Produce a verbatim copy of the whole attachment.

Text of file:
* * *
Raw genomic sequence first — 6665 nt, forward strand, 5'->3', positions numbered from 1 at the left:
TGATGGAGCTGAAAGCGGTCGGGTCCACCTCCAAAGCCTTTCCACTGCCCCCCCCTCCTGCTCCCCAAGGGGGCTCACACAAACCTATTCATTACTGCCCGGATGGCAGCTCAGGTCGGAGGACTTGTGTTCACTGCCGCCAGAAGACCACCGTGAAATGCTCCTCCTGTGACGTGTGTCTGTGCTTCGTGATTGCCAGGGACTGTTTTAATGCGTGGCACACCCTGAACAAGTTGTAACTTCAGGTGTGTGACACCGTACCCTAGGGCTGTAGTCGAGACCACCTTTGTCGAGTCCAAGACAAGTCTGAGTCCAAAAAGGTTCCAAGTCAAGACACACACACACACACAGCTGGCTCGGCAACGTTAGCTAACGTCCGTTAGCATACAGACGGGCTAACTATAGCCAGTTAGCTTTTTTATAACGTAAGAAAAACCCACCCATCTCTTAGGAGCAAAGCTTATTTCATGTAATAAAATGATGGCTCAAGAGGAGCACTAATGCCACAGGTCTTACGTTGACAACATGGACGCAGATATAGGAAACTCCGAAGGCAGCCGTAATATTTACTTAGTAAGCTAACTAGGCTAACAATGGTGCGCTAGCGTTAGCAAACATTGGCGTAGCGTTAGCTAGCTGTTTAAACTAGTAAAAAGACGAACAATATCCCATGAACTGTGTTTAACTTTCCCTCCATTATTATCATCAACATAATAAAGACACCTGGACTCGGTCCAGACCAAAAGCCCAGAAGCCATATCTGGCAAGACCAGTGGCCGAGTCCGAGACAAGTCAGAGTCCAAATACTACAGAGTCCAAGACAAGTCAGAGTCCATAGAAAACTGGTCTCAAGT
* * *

Raw genomic sequence first — 6665 nt, forward strand, 5'->3', positions numbered from 1 at the left:
TGATGGAGCTGAAAGCGGTCGGGTCCACCTCCAAAGCCTTTCCACTGCCCCCCCCTCCTGCTCCCCAAGGGGGCTCACACAAACCTATTCATTACTGCCCGGATGGCAGCTCAGGTCGGAGGACTTGTGTTCACTGCCGCCAGAAGACCACCGTGAAATGCTCCTCCTGTGACGTGTGTCTGTGCTTCGTGATTGCCAGGGACTGTTTTAATGCGTGGCACACCCTGAACAAGTTGTAACTTCAGGTGTGTGACACCGTACCCTAGGGCTGTAGTCGAGACCACCTTTGTCGAGTCCAAGACAAGTCTGAGTCCAAAAAGGTTCCAAGTCAAGACACACACACACACACAGCTGGCTCGGCAACGTTAGCTAACGTCCGTTAGCATACAGACGGGCTAACTATAGCCAGTTAGCTTTTTTATAACGTAAGAAAAACCCACCCATCTCTTAGGAGCAAAGCTTATTTCATGTAATAAAATGATGGCTCAAGAGGAGCACTAATGCCACAGGTCTTACGTTGACAACATGGACGCAGATATAGGAAACTCCGAAGGCAGCCGTAATATTTACTTAGTAAGCTAACTAGGCTAACAATGGTGCGCTAGCGTTAGCAAACATTGGCGTAGCGTTAGCTAGCTGTTTAAACTAGTAAAAAGACGAACAATATCCCATGAACTGTGTTTAACTTTCCCTCCATTATTATCATCAACATAATAAAGACACCTGGACTCGGTCCAGACCAAAAGCCCAGAAGCCATATCTGGCAAGACCAGTGGCCGAGTCCGAGACAAGTCAGAGTCCAAATACTACAGAGTCCAAGACAAGTCAGAGTCCATAGAAAACTGGTCTCAAGT